Friday, November 30, 2007
Thursday, November 29, 2007
Wednesday, November 28, 2007
Peter Nalitch is the 26-year-old Moscow music student who has become Russia's first YouTube cult celebrity.
The explosion in popularity for "Gitar", Nalitch's ballad in broken english, coincided with the launch this month of the Russian-language version of YouTube.
Tuesday, November 27, 2007
Ayn Rand Tom Wolfe Clive Cussler Patricia Cornwell
I’m not kidding – even though I don’t particularly lean in their direction, I have read at least one if not two of each of their books.
The fans of Rand, Wolfe, Cussler, and Cornwell will love Killer Drug.
“Killer” was really fun reading. I do a lot of reading but I don’t do a lot of fun reading…and it kept me turning the pages way past my bedtime.
I would classify it a Man’s Romance Novel. There are a few others out there besides Cussler and Wolfe…I can’t think of his name – a big selling hardcover author – Not Philip Roth but the same genre and age group –starts with an S?
I don’t know…but you know what I’m talking about…its way better than a Bosom Crusher.. still sexy –but built around a serious topic/scenario – so men can be seen reading it on the beach… but they are really liking the lady painted blue and the lovely bright but sexy girl friend…while the women are going….What does the hero look like??????
And everyone will tell their friends to read it. Like “The Other Side of Midnight” SIDNEY SHELDON…that’s the S name.
Monday, November 19, 2007
Friday, November 16, 2007
The Court of Appeals decision demonstrates how Pfizer CEO Jeff Kindler's strategy to play legal roulette, which Kindler described in a WSJ interview, can backfire.
Pfizer was encouraged by the Department of Justice to settle the civil qui tam suit, but chose not to.
Now they face the possibility of fines in excess of $100 million, should Rost prevail, in addition to the $35 million they already paid.
Back in 2006 Kindler told the Wall Street Journal, "By virtue of being a large company we have a lot of resources. So we can go to war for a long period of time with plaintiffs lawyers if we need to. None of these cases are threatening the financial viability of this enterprise. We have the resources to take them on and we manage them, I think, very effectively. Plaintiffs lawyers are in business like anybody else. They think about how to most quickly and most easily get their rewards from their business. So we're hoping that when a plaintiffs lawyer is thinking about who to go after maybe they'll think Pfizer's going to make it a little harder for me than so-and-so, so maybe I'll go after so-and-so."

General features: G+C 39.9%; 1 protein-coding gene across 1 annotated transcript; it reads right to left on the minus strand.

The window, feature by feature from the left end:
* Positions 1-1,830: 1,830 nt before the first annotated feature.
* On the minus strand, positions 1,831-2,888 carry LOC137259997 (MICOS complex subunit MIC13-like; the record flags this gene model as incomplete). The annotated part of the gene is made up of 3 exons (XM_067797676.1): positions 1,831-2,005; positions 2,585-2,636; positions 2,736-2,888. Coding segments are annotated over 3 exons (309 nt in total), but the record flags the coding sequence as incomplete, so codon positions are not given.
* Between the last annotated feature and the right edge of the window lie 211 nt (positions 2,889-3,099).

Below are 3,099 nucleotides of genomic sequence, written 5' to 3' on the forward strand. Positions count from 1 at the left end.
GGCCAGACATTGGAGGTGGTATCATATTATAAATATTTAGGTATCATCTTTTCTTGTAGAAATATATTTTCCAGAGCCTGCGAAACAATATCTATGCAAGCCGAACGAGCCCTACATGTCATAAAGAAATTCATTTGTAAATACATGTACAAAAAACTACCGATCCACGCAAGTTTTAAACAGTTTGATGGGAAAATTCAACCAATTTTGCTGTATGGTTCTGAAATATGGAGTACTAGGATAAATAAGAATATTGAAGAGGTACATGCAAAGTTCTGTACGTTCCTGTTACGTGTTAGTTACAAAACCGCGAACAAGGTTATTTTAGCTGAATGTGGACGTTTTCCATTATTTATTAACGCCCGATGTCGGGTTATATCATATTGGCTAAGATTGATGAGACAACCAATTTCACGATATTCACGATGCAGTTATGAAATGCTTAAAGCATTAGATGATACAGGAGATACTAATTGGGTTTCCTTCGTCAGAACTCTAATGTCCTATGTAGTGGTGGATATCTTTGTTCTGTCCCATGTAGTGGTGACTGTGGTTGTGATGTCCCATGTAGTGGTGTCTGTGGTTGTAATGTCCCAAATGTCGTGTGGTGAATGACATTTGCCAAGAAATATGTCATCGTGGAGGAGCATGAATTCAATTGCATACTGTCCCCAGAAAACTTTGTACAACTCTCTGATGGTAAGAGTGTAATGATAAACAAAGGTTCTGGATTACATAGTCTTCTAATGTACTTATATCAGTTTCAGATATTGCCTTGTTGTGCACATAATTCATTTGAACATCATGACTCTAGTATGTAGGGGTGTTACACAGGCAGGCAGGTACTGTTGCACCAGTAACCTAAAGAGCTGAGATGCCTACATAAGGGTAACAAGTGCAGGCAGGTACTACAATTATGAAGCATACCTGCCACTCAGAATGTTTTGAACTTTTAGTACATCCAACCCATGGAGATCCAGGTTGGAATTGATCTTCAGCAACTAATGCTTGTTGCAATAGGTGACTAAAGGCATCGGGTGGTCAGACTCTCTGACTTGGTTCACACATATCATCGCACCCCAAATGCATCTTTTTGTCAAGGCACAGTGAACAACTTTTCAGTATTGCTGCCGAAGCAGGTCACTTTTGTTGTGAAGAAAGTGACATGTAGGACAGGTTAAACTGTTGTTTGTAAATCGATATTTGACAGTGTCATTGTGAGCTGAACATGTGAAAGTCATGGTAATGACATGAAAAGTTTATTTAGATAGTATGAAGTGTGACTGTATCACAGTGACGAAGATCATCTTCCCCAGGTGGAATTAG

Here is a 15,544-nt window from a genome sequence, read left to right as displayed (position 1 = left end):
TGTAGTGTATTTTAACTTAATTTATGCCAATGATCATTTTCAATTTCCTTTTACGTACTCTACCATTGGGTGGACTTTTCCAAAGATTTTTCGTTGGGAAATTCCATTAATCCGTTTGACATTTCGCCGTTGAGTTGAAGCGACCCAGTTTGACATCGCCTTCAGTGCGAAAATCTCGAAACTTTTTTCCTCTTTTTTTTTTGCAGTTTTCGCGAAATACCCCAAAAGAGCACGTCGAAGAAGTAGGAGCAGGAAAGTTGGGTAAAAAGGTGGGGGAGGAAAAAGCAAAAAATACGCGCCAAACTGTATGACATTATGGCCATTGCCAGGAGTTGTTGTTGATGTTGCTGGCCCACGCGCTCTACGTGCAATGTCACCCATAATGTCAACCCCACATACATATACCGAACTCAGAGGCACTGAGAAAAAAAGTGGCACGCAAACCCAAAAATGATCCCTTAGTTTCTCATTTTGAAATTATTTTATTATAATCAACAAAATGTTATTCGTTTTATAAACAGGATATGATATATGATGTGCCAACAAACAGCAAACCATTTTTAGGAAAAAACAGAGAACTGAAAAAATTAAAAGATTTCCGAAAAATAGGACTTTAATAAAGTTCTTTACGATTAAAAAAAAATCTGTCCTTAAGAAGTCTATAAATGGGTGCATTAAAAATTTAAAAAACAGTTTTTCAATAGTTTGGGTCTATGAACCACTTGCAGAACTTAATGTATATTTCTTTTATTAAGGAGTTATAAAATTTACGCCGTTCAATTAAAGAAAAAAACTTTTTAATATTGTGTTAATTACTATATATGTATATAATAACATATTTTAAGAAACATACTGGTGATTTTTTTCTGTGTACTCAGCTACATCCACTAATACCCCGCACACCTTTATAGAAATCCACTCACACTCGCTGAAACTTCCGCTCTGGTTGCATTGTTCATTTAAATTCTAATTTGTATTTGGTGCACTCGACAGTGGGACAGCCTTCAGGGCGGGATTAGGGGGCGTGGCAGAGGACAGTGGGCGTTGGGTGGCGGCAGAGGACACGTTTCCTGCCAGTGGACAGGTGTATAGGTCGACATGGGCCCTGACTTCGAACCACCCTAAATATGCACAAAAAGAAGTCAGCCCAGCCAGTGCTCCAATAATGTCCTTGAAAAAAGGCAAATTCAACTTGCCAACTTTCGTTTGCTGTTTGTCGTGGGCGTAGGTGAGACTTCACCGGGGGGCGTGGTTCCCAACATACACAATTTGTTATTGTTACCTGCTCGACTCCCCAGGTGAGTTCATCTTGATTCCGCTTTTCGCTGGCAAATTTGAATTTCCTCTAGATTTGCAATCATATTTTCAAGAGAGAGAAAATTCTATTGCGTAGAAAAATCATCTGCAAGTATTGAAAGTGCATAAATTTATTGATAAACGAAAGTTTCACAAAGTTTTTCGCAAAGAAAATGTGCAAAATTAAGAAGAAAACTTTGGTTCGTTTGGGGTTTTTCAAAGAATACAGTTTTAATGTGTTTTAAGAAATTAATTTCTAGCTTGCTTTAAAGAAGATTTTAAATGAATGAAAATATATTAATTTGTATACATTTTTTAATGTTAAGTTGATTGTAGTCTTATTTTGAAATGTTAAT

Peter Rost, the writer of BrandweekNRX, filed a qui tam suit against Pfizer Inc., during his employment as Vice President at Pfizer. The suit alleged illegal marketing of Genotropin, a growth hormone.
The information in the suit resulted in Pfizer paying a $34,7 million fine in April 2007, however, the district court ultimately held that "Rost failed to plead his fraud claims with sufficient specificity" and his civil suit was dismissed.
Yesterday the United States Court of Appeals For the First Circuit vacated the decision by the distric court to dismiss Rost's suit, and concluded in its ruling, "The dismissal of the action is vacated. The case is remanded to the district court for further proceedings consistent with this opinion.
What this means is that Rost gets an opportunity to amend his original complaint with additional information requested by the court.
According to an earlier article in Brandweek, Rost's qui tam suit resulted in Pfizer paying "$34.7 million to end the investigation by the Department of Justice into the off-label marketing of its human-growth hormone brand, Genotropin, and allegations that a unit of the company made kickbacks to “an outside vendor” in order to increase its sales."
Pfizer admitted in its statement that a company it acquired, Pharmacia, “improperly promoted Genotropin between January 2000 and March 2003 for anti-aging purposes, improved athletic performance, and enhanced appearance.”
Please note that in the Government’s Sentencing Memorandum (download here), the Department of Justice states that the violations took place . . . “with the knowledge and approval of Pharmacia’s senior business executives.” (Page 8.)
Brandweek has the amazing and comprehensive story here.